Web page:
AB: Absolutely, we plan our launches about a year ahead. We thoroughly assess the benefits of each product, consulting with our board of consultants and key opinion leaders for guidance. We want to ensure the best approach to introducing our innovative products to physicians. The pandemic caused a rapid technological shift – we now rely heavily on webinars and digital methods, departing from in-person events. Following our preparation, we launched the product, engaging with major distributors, pharmacy chains, and medical associations to showcase our offerings.

EF: How do you balance digitalization and your operations within the Mexican market?

AB: Our initial problem lies with our reps – they often request physical materials like papers and pens for physicians. We're changing this approach, encouraging them to gather physician contact details for sending digital information, even stickers. We have the telephone numbers of over 22,000 physicians, enabling us to share clinical information about our innovative products. This digital communication is vital since our products boast substantial clinical data and benefits. Sending excessive papers isn't practical, so we embrace digital tools and pathways.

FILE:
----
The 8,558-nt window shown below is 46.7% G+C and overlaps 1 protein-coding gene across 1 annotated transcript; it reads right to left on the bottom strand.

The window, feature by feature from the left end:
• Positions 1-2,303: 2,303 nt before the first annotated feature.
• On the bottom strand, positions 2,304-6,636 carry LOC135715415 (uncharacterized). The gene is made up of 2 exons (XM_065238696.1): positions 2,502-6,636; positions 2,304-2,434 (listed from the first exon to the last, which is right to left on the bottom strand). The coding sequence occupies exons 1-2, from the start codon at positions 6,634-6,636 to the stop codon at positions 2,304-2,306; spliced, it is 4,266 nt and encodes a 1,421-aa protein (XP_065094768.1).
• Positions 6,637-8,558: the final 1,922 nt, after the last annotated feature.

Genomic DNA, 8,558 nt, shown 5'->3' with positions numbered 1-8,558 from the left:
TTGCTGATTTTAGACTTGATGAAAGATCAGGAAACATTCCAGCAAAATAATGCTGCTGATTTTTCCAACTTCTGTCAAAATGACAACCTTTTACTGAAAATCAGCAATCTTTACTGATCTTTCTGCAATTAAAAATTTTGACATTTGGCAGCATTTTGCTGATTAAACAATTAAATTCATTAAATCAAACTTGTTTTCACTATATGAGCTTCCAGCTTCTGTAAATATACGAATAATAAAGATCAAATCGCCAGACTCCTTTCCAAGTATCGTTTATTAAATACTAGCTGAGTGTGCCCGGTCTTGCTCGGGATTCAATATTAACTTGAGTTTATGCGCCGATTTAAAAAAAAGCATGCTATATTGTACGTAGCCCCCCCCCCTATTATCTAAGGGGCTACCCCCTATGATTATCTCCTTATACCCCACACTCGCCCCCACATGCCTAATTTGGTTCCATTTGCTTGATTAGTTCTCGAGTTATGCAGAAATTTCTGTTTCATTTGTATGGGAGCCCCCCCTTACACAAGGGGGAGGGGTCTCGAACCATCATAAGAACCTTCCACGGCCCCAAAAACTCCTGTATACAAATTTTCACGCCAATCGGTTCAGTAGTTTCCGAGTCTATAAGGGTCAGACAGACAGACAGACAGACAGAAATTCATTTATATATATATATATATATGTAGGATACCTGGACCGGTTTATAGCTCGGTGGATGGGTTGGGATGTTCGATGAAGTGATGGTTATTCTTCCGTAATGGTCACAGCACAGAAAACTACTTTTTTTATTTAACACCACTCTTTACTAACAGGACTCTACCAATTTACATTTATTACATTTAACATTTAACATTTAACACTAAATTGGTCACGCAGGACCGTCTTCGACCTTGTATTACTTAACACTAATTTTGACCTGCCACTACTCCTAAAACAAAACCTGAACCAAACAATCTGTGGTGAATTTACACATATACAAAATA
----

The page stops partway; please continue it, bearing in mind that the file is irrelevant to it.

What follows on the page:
EF: Can you tell us more about your current initiatives and what you are doing to advance prevention?

AB: It's quite interesting. Our innovative products aren't well-known among many physicians. To address this, we organize meetings where we educate and persuade them. We've introduced a practical approach – providing nurses with ample product supplies for patient studies. We successfully implemented this with flavor tonics and are now focusing on vitamin D. Vitamin D testing is often overlooked despite its importance. Our goal is to prevent issues by promoting their significance in patient well-being. The joint presence of physicians, nurses, and us in these meetings helps patients understand and embrace the importance and need for our products for their health.